Secret Sins

“You have set our iniquities before you; our secret sins in the light of your presence”
(Psalm 90:8).

If you’re ever a guest in my home, there’s one important bit of information you need to know—-don’t look in any of my closets.  For the first five years we were married, we moved five times.  That meant I was forced into drastic organizing and purging every year.  After three years in our current home with two children under two, though, I started feeling overwhelmed by disorganization.  I couldn’t figure out what the problem was.  Then, I realized–not moving plus young children plus me working more and more hours equaled messy closets.  It was simple math.

My home is never spotless now, but it does have its moments of looking generally clean, usually after the girls have gone to bed or before they wake up in the morning.  Still, no matter how clean it looks to a visitor, behind the closet doors lurks mess.

I’m essentially no different.  Generally, I’m pretty “clean” looking.  To most people, it probably looks as if I have my life in order and, by God’s tremendous grace, I’m not struggling with the big, public, noticeable sins.

It’s in the hidden closets of my heart that you can find the sins, all jumbled together and in disorder from lack of purging.   These are the deep down sins like jealousy, pride, anger, coveting,  impatience, and impure motives.  They are the things that I really haven’t needed to clean out before.  I thought that as long as they were truly private–just between God and me—I didn’t need to deal with them.  I could just pretend they didn’t exist and act as if my heart was as clean as the exterior of me looked.

In her book, Me, Myself and Lies, Jennifer Rothschild says, “I slip into cleaning the outside of my cup and neglecting the inside.”  She’s comparing herself to a Pharisee.  It’s a comparison that most of us wouldn’t generally be honest enough to make.

Yet, Jesus said:

Woe to you, teachers of the law and Pharisees, you hypocrites! You clean the outside of the cup and dish, but inside they are full of greed and self-indulgence. Blind Pharisee! First clean the inside of the cup and dish, and then the outside also will be clean.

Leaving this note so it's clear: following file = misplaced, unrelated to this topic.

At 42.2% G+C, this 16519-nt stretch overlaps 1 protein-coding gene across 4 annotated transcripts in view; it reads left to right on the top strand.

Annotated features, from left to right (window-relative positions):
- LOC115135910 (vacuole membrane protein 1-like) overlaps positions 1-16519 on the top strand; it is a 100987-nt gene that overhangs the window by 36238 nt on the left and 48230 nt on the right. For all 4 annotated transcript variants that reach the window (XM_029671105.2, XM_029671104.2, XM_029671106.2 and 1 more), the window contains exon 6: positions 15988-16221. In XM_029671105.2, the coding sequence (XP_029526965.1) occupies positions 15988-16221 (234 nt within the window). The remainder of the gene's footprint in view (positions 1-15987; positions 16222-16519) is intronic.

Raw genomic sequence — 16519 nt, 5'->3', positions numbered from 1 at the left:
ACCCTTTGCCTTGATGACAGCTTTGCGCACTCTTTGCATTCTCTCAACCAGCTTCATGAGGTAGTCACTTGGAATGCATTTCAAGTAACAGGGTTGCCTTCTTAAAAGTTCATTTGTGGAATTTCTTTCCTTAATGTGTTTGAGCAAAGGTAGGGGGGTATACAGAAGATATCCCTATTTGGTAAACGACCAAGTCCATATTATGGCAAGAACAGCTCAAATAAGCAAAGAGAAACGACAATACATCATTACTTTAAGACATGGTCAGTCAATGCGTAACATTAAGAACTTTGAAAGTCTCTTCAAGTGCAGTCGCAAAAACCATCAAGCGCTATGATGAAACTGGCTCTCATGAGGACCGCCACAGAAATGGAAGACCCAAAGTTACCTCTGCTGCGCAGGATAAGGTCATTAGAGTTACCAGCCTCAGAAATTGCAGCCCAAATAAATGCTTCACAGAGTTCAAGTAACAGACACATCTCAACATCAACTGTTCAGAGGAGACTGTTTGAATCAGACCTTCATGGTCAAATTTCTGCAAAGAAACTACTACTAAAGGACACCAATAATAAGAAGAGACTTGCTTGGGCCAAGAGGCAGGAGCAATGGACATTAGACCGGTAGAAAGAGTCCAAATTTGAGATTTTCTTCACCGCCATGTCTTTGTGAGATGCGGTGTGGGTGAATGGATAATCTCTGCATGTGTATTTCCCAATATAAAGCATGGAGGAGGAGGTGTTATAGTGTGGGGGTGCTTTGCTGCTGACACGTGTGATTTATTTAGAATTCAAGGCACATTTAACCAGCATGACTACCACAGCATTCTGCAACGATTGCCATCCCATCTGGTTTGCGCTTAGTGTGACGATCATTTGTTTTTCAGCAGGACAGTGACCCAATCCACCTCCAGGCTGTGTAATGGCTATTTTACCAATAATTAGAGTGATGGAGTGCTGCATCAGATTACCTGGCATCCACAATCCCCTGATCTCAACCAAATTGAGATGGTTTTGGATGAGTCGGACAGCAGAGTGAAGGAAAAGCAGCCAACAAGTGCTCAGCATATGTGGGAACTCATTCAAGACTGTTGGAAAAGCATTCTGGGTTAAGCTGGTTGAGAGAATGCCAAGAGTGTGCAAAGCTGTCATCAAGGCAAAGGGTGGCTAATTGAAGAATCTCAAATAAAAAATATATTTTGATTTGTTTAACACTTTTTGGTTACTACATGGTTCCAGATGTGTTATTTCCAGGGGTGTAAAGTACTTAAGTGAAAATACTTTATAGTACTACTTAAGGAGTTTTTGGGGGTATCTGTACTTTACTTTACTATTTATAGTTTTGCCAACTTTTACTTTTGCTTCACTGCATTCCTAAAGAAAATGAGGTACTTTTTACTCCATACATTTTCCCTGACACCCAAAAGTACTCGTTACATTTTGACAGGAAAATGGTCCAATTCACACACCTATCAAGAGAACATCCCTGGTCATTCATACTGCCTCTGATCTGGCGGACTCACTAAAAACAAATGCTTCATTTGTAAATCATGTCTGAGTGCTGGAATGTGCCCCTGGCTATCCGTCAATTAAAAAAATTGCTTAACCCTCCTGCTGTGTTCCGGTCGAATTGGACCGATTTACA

Woe to you, teachers of the law and Pharisees, you hypocrites! You are like whitewashed tombs, which look beautiful on the outside but on the inside are full of the bones of the dead and everything unclean. In the same way, on the outside you appear to people as righteous but on the inside you are full of hypocrisy and wickedness.

Sometimes I want God just to shove my sins into closets rather than allowing Him to do the deep cleaning and purging necessary in my life.  This deprives me of true freedom, of authenticity, of pureness of heart, and of greater intimacy with Him.  It makes me an unusable cup and a whitewashed tomb, no better than a Pharisee.

God desires more than a superficial relationship with us, though, so He’s constantly using circumstances and other people to bring these secret sins to the surface so that He can cleanse us completely.

King David told his son Solomon that “the Lord searches every heart and understands every motive behind the thoughts” (1 Chronicles 28:9).   In his Psalm, Moses wrote, “You have set our iniquities before you; our secret sins in the light of your presence” (Psalm 90:8).  God always knows our motivations and the condition of our heart.

Sometimes I’m embarrassed and ashamed to come before Him because He knows the ugliest parts of my soul. That’s one of the amazing things about God, though—-He sees us fully and loves us completely.  Chris Tomlin sings about this in Indescribable: “You see the depths of my heart and You love me the same.” To me, that’s just as miraculous as His creation of the universe.

This process of cleaning out the hidden places of our heart is painful and hard at times.  It means being vulnerable enough to let God bring sin to the surface.  It involves confession and repentance, and not allowing those thoughts and motives to find their way back in again.  It requires us to put aside the facade of perfection and deal with the fact that we’re sinners.

Still, the pain serves a purpose.  Job 5:18 says, “He wounds, but He also binds up; He injures, but His hands also heal.” God doesn’t leave us hurting and injured. It’s only when we allow Him to clean out the source of infection–our deep sins—that our broken hearts can heal.  It’s only when He has purged our secret sins that we are free.  As Jennifer Rothschild writes: “Oh the freedom authenticity brings!”


Heather King is a wife, mom, Bible Study teacher, writer for and worship leader.  Most importantly, she is a Christ follower with a desire to help others apply the Bible to everyday life with all its mess, noise, and busyness.  To read more devotionals by Heather King, click here.

Copyright © 2011 Heather King

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